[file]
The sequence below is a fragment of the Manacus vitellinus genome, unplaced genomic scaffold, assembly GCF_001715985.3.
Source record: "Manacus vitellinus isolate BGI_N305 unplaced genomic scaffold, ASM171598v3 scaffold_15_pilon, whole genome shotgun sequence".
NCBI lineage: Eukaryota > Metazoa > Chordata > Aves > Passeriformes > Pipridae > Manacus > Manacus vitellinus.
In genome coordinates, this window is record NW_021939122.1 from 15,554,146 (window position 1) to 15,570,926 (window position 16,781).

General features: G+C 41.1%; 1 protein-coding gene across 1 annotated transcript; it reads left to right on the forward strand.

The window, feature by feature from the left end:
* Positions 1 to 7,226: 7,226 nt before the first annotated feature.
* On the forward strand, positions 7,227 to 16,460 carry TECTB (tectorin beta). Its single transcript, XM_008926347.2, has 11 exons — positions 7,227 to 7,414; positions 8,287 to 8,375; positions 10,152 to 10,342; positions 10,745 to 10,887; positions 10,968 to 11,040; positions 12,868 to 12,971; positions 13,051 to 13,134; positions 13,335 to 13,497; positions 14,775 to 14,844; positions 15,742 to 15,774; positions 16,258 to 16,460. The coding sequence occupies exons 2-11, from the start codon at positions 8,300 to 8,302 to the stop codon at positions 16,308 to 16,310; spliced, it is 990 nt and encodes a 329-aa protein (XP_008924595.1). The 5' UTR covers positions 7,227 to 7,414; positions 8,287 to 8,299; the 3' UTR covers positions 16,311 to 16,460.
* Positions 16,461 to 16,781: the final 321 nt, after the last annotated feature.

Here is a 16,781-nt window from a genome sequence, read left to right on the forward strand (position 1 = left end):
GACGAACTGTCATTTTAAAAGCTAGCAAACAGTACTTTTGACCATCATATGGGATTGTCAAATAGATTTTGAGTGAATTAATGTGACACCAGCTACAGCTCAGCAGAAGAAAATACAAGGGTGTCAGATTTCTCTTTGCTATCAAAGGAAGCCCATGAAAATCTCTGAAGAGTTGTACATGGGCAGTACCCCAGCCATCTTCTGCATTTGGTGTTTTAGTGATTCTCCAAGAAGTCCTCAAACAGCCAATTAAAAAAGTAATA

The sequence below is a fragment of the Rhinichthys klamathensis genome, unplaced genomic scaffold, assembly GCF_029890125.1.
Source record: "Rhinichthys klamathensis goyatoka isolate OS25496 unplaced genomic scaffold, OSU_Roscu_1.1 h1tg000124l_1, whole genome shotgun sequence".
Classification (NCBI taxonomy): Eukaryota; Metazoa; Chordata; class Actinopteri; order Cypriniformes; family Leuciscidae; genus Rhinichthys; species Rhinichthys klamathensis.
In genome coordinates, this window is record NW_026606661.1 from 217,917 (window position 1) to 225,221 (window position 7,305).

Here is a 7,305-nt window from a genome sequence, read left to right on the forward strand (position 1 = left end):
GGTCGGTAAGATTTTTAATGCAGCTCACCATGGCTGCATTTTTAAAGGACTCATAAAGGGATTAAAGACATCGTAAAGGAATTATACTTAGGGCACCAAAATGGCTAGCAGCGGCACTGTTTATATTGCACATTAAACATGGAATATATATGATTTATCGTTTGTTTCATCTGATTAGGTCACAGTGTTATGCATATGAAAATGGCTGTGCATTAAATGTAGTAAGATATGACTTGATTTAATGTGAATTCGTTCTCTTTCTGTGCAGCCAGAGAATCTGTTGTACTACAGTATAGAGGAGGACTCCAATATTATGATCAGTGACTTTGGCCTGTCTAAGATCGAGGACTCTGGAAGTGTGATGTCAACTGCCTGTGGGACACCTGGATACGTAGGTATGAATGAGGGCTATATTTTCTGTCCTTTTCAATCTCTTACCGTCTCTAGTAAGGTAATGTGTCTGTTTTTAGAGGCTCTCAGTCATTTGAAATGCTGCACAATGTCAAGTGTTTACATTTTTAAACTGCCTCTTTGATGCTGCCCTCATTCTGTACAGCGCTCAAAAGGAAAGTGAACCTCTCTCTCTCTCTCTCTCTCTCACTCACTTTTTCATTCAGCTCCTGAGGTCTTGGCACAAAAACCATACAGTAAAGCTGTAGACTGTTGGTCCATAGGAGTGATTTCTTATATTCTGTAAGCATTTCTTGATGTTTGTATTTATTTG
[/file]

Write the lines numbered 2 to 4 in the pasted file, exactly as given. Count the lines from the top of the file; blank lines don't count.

Source record: "Manacus vitellinus isolate BGI_N305 unplaced genomic scaffold, ASM171598v3 scaffold_15_pilon, whole genome shotgun sequence".
NCBI lineage: Eukaryota > Metazoa > Chordata > Aves > Passeriformes > Pipridae > Manacus > Manacus vitellinus.
In genome coordinates, this window is record NW_021939122.1 from 15,554,146 (window position 1) to 15,570,926 (window position 16,781).